There is a lot of observational evidence that the Moon has a whole-body composition broadly similar to that of the Earth's mantle. This is consistent with the theory of the origin of the Moon outlined in Section 2.2.4, in which a differentiated embryo 10-15% of Earth's mass collided with the Earth and ejected the material from which the Moon formed, in as little as a year or so, giving the Moon a warm birth. In this theory, very little of the iron-rich cores of the Earth and the embryo would have been ejected, and so the Moon formed largely from material derived from the mantles of the two bodies. The embryo would have had a similar composition to the Earth, having been formed in the same region of the Solar System, and this is borne out by the oxygen isotope ratios 18O/16O and 17O/16O, which are similar in the Earth and the Moon. The same is true of chromium isotopes.

Therefore this theory explains the broad similarity between the Moon's overall composition and the composition of the Earth's mantle, and the corresponding global depletions in the Moon of iron and the siderophile elements (with additional depletion in the lunar mantle due to lunar core formation). It also explains the Moon's observed depletion in volatile and moderately volatile substances, and the corresponding enrichment in refractory substances - the material sprayed out by the embryo collision would have been hot enough to lose a high proportion of its volatile materials to space. The anorthosite composition of the lunar crust (Section 7.1.6) is also explained by the impact origin - the final stages of lunar accretion would have involved a heavy bombardment that would have melted the surface thus allowing these low-density silicates to rise to the top.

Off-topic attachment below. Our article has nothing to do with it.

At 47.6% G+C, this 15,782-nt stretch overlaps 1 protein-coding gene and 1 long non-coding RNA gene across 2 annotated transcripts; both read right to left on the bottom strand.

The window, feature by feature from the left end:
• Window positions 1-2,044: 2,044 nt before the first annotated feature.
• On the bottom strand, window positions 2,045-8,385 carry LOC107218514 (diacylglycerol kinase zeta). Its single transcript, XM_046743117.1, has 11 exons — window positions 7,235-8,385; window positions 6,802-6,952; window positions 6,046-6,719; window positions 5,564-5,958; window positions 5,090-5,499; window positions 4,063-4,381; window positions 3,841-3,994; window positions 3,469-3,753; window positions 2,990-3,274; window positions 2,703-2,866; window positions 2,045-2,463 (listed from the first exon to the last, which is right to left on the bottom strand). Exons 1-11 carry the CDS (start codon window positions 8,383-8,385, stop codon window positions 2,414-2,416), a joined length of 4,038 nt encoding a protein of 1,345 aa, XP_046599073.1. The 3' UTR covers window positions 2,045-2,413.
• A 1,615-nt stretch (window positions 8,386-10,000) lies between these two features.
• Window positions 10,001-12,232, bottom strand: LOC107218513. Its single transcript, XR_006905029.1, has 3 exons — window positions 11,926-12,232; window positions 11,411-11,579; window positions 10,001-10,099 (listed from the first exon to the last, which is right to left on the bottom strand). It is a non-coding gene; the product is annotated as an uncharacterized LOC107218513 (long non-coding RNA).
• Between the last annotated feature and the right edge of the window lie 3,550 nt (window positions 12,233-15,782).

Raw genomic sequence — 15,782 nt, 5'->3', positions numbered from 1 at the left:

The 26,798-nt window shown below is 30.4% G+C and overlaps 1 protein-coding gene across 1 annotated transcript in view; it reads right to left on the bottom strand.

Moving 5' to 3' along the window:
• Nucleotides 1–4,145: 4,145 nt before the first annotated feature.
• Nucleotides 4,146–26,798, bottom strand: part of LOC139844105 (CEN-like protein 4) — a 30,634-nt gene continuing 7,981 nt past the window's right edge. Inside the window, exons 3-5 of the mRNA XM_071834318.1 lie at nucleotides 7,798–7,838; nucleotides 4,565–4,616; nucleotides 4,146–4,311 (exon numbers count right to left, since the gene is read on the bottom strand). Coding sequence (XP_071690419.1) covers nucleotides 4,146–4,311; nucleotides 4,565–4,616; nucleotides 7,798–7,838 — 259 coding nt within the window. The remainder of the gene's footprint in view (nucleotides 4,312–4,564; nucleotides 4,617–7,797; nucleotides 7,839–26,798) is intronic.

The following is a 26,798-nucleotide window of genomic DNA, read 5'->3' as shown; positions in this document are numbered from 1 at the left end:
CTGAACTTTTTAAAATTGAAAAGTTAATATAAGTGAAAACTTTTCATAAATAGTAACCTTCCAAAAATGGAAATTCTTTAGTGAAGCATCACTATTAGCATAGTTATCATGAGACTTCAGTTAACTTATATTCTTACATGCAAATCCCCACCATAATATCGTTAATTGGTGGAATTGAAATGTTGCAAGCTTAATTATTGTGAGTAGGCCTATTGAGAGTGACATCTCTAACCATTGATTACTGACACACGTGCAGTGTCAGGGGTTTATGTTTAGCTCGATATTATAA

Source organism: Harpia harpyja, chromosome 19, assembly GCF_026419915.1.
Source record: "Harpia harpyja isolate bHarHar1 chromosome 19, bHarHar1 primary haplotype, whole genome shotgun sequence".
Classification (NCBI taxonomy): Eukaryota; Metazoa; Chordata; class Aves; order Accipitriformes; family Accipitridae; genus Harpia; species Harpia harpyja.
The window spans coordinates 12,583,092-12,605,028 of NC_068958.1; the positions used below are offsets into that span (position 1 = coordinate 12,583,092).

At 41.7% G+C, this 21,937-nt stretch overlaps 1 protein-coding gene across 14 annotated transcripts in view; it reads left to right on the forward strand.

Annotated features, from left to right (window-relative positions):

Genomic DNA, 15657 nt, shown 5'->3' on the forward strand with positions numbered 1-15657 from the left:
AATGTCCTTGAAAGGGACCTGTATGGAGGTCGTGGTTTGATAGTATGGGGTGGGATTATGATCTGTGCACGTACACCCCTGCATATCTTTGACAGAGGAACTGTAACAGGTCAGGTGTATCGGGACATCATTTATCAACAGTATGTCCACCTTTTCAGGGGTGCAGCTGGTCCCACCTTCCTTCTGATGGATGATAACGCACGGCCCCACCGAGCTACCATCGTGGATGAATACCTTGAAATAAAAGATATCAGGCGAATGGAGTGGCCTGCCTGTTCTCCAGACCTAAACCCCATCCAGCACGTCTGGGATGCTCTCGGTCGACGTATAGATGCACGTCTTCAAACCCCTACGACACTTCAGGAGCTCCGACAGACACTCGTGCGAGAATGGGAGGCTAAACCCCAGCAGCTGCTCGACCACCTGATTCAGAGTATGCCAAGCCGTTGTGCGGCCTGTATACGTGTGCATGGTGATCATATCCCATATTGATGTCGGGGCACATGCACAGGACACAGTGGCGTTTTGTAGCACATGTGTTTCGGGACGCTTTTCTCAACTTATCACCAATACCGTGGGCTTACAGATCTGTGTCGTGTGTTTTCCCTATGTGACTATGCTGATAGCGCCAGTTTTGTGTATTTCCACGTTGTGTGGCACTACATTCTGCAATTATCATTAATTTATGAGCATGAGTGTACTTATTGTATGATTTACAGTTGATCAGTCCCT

Finally, from the present 5° inclination of the Moon's orbit with respect to the ecliptic plane, it can be inferred that this inclination was initially about 10° with respect to the Earth's equatorial plane. This can be shown to be consistent with an impact origin. From all this evidence, the embryo collision theory is highly favoured for the origin of our satellite.

Question 5.4

Outline the factors that are relevant to explanations of why the interiors of the Moon and Mars are cooler than that of the Earth. You should refer to the general principles in Chapter 4, rather than try to come to any firm conclusions.

5.2.2 Large Icy-Rocky Bodies: Titan, Triton, Pluto, and EKOs

The remaining large satellites and Pluto are all in the outer Solar System, and so we have to consider the possibility that icy materials are substantial components. Whether this is the case is indicated by their mean densities, and the values for all but Io and Europa are sufficiently low to indicate that they are icy-rocky bodies, with icy materials accounting for roughly half the mass in the iciest of them. In the solar nebula the icy/rocky mass ratio is thought to have been about 3:1, and so it seems that the greater volatility of icy materials has somehow led to their depletion in these bodies, and to an even greater depletion in Io and Europa. Hydrogen and helium are excluded as significant contributors to the mass because only in the giant planets are pressures sufficient to compress these substances to appreciable densities.